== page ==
The Kii peninsula is a region of dense, dark forests and rugged, misty mountains. It’s the birthplace of ancient religions and natural deity worship — a headland that serves as Japan’s gateway to mysticism and spiritualism, and a lifetime away from the high-rise, neon-clad urban jungle of Tokyo.

The region is often described as the cradle of Japanese Buddhism. Favored in Korea and China, Buddhism was slowly introduced to Kyoto’s Imperial court during the Heian period (794-1180). The Emperor’s priests advocated asceticism in mountainous regions, and worshippers flocked to the Kii peninsula. Many claimed supernatural powers following periods of isolation. Their ancient Shinto beliefs — in nature and sacred entities — fused with the new Buddhist ideas, creating a unique religious mix.

Physical exertion was soon added to the practice of intense mental discipline, as a way to literally walk the path to enlightenment and paradise. And so the Kumano Kodo began. Literally meaning ‘old roads’, Japan’s Kumano Kodo is an archaic network of pilgrimage trails. The walk itself was an integral part of the crusade, incorporating constant rites of purification and prayers. The pilgrims’ goal: to visit Kumano’s three sacred shrines. Collectively known as the Kumano Sanzan, these include Kumano Hongu Taisha, Kumano Hayatama Taisha, and Kumano Nachi Taisha.

The Kumano Kodo was registered as part of UNESCO World Heritage in 2004. Modern transportation facilitates easy and rapid access to its treasures, yet hiking its trails is still the best way to fully experience the Kumano Kodo’s magic. My husband and I decided to follow in the footsteps of the Imperial family and chose the Nakahechi path. In existence as early as the 10th century, this route began in Kyoto and took around two months to complete. With less time to spare, we started our trek in October 2014 in Takijiri-oji. We enjoyed five days of — often rigorous — walking, averaging between four and seven hours per day. Nights were spent on tatami mats in traditional, family-run guest houses — all complete with hot onsen and serving delicious, home-cooked food.

The Kumano Kodo showed us a side of Japan we had never seen before. A tranquil, spiritual essence that captured our imagination and left us searching for deities among the trees and shrines.


Takahara village on a misty morning

The Kii peninsula is known for its picturesque mountains. Yet when we arrived in the little village of Takahara, we were unprepared for how idyllic the scenery would be. Rice terraces cascaded down the mountains, interspersed with meticulously tended private gardens. We spent the evening bathing in the sun’s last rays with some sake and then followed it up with some bathing of our own in the guest house’s traditional onsen. Remembering to respect the long list of rules, of course.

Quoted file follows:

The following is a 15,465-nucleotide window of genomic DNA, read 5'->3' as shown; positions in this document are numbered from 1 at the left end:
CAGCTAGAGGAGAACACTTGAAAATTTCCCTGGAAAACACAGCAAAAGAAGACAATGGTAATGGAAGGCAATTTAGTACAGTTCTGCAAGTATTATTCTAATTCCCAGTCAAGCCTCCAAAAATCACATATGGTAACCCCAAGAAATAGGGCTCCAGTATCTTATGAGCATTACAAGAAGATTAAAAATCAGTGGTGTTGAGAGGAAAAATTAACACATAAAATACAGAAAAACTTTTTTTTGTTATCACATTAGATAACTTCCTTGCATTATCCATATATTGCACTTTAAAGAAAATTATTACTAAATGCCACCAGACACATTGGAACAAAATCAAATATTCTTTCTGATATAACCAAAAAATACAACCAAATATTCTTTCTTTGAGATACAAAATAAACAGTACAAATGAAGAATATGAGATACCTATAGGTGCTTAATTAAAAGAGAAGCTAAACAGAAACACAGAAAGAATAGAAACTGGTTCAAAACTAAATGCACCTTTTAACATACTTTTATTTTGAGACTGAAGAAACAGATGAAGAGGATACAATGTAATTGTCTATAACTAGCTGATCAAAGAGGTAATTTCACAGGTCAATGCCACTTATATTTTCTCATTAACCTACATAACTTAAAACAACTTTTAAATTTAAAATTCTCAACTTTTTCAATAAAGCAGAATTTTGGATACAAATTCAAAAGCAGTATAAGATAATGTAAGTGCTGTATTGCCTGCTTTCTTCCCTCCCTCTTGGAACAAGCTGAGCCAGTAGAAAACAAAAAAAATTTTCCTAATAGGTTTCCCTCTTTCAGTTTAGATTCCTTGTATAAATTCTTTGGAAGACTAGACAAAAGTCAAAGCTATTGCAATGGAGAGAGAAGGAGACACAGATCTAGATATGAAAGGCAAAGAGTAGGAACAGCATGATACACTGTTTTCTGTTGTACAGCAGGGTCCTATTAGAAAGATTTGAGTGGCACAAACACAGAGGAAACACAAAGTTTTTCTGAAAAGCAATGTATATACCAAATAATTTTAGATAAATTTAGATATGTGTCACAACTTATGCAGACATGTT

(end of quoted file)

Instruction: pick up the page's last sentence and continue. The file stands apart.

Cobblestones mark ancient paths

Pilgrims have been walking along the Kumano Kodo’s trails for more than 1,000 years. Some of the original routes have been replaced by roads or have disappeared completely. Yet others remain true to their history, hidden deep within the cedar forests. Walking along these cobblestones – a modern addition in order to help prevent erosion - we felt transported back in time. Although travelers beware: frequent rain renders these paths horribly slippery, and more than once I descended a steep hill (involuntarily) on my backside.


Sacred monoliths call to the pilgrims

Formerly a privilege of the ruling Samurai class, the custom of conducting pilgrimages to sacred sites spread to the general public back in the 15th century. Even today, walking the Kumano Kodo is still a ritual for many believers. Paths are lined with small oji-shrines and stone-carved monoliths, reminding pilgrims of their spiritual obligations and offering a place of worship and rest.


Fresh mountain river near Chikatsuyu-oji

Japan is famous for its autumn foliage. Color changes start in the north on the island of Hokkaido and gradually sweep southwards. Progress is tracked via a national website, and the entire country celebrates with special festivals. Sadly we were a bit early this year – the trees were only just beginning to turn. Yet their contrast with the bright green moss along this river provided some beautiful colors to capture.


Fushiogami settlement tea plantations

Tea is the most commonly consumed beverage in Japan. Green tea is particularly favored and is the focus of the world-renowned tea ceremony. Praised for its health benefits, green tea has surged in popularity around the globe over the last ten years. Plantations dot the Kii peninsula, nestling between rough mountains and terraced rice paddies. They provide the perfect excuse to stop for a picture – and a cup of hot sencha.